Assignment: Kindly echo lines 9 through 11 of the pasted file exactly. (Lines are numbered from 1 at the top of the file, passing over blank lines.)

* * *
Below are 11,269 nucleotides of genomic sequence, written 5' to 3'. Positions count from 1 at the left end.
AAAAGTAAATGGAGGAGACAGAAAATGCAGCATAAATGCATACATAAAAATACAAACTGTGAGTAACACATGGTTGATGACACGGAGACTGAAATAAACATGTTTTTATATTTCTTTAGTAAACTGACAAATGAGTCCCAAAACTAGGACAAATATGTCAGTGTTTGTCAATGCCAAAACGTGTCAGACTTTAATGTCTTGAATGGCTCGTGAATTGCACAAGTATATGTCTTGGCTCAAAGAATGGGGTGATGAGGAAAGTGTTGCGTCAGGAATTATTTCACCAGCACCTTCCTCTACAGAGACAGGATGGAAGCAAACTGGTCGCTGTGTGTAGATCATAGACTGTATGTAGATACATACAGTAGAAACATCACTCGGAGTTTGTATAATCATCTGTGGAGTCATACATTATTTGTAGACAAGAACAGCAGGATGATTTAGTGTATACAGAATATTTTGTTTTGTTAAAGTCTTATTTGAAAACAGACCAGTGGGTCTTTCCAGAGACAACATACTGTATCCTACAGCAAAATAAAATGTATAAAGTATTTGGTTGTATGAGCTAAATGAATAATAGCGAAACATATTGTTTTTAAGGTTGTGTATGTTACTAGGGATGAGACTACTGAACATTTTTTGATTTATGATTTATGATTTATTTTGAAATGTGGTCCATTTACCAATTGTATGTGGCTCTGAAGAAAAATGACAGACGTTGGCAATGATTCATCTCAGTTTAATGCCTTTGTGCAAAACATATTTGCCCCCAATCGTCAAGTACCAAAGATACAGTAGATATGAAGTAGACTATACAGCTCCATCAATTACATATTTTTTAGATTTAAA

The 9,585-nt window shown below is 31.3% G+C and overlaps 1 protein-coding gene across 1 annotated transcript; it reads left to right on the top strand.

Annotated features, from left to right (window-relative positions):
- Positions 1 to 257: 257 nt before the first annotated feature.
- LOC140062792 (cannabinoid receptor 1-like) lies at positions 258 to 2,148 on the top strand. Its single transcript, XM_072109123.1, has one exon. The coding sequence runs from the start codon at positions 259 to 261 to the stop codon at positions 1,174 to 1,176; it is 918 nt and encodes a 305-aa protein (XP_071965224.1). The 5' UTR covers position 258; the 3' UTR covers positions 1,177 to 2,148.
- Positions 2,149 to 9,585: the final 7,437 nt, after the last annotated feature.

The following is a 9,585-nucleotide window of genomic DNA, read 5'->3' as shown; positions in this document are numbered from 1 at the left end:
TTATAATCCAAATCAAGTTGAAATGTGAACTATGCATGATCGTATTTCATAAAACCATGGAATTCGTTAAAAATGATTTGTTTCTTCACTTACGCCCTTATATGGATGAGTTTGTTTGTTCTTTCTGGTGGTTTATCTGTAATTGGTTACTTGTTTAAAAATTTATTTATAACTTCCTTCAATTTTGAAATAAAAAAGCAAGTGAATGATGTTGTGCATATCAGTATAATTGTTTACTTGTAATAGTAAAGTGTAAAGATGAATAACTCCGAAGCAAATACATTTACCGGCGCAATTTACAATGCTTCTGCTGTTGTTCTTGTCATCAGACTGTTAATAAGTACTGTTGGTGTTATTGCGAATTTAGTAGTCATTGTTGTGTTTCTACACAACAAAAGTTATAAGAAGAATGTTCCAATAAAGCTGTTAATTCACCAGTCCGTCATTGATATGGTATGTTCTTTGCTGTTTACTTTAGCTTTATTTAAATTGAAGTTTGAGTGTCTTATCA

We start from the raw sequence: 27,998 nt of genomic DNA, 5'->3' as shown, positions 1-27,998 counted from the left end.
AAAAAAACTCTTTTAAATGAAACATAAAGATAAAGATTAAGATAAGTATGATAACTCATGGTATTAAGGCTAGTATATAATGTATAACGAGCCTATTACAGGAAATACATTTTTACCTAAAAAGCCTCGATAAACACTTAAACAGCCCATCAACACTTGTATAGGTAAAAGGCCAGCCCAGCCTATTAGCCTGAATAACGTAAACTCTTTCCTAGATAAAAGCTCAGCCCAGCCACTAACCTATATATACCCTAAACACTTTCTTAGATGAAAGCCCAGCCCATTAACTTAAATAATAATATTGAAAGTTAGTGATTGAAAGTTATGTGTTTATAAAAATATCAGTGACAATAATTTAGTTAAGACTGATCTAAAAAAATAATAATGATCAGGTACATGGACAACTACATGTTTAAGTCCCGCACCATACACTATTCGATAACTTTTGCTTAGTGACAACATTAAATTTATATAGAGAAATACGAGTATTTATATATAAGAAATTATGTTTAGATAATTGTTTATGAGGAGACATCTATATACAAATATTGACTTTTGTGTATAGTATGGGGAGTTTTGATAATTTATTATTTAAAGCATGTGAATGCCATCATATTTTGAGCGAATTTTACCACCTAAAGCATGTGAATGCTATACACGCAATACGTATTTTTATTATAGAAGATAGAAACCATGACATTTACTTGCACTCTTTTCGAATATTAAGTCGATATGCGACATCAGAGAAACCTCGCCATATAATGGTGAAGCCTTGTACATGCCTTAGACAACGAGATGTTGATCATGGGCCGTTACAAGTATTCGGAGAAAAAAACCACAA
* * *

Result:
TTATAATCCAAATCAAGTTGAAATGTGAACTATGCATGATCGTATTTCATAAAACCATGGAATTCGTTAAAAATGATTTGTTTCTTCACTTACGCCCTTATATGGATGAGTTTGTTTGTTCTTTCTGGTGGTTTATCTGTAATTGGTTACTTGTTTAAAAATTTATTTATAACTTCCTTCAATTTTGAAATAAAAAAGCAAGTGAATGATGTTGTGCATATCAGTATAATTGTTTACTTGTAATAGTAAAGTGTAAAGATGAATAACTCCGAAGCAAATACATTTACCGGCGCAATTTACAATGCTTCTGCTGTTGTTCTTGTCATCAGACTGTTAATAAGTACTGTTGGTGTTATTGCGAATTTAGTAGTCATTGTTGTGTTTCTACACAACAAAAGTTATAAGAAGAATGTTCCAATAAAGCTGTTAATTCACCAGTCCGTCATTGATATGGTATGTTCTTTGCTGTTTACTTTAGCTTTATTTAAATTGAAGTTTGAGTGTCTTATCA

We start from the raw sequence: 27,998 nt of genomic DNA, 5'->3' as shown, positions 1-27,998 counted from the left end.
AAAAAAACTCTTTTAAATGAAACATAAAGATAAAGATTAAGATAAGTATGATAACTCATGGTATTAAGGCTAGTATATAATGTATAACGAGCCTATTACAGGAAATACATTTTTACCTAAAAAGCCTCGATAAACACTTAAACAGCCCATCAACACTTGTATAGGTAAAAGGCCAGCCCAGCCTATTAGCCTGAATAACGTAAACTCTTTCCTAGATAAAAGCTCAGCCCAGCCACTAACCTATATATACCCTAAACACTTTCTTAGATGAAAGCCCAGCCCATTAACTTAAATAATAATATTGAAAGTTAGTGATTGAAAGTTATGTGTTTATAAAAATATCAGTGACAATAATTTAGTTAAGACTGATCTAAAAAAATAATAATGATCAGGTACATGGACAACTACATGTTTAAGTCCCGCACCATACACTATTCGATAACTTTTGCTTAGTGACAACATTAAATTTATATAGAGAAATACGAGTATTTATATATAAGAAATTATGTTTAGATAATTGTTTATGAGGAGACATCTATATACAAATATTGACTTTTGTGTATAGTATGGGGAGTTTTGATAATTTATTATTTAAAGCATGTGAATGCCATCATATTTTGAGCGAATTTTACCACCTAAAGCATGTGAATGCTATACACGCAATACGTATTTTTATTATAGAAGATAGAAACCATGACATTTACTTGCACTCTTTTCGAATATTAAGTCGATATGCGACATCAGAGAAACCTCGCCATATAATGGTGAAGCCTTGTACATGCCTTAGACAACGAGATGTTGATCATGGGCCGTTACAAGTATTCGGAGAAAAAAACCACAA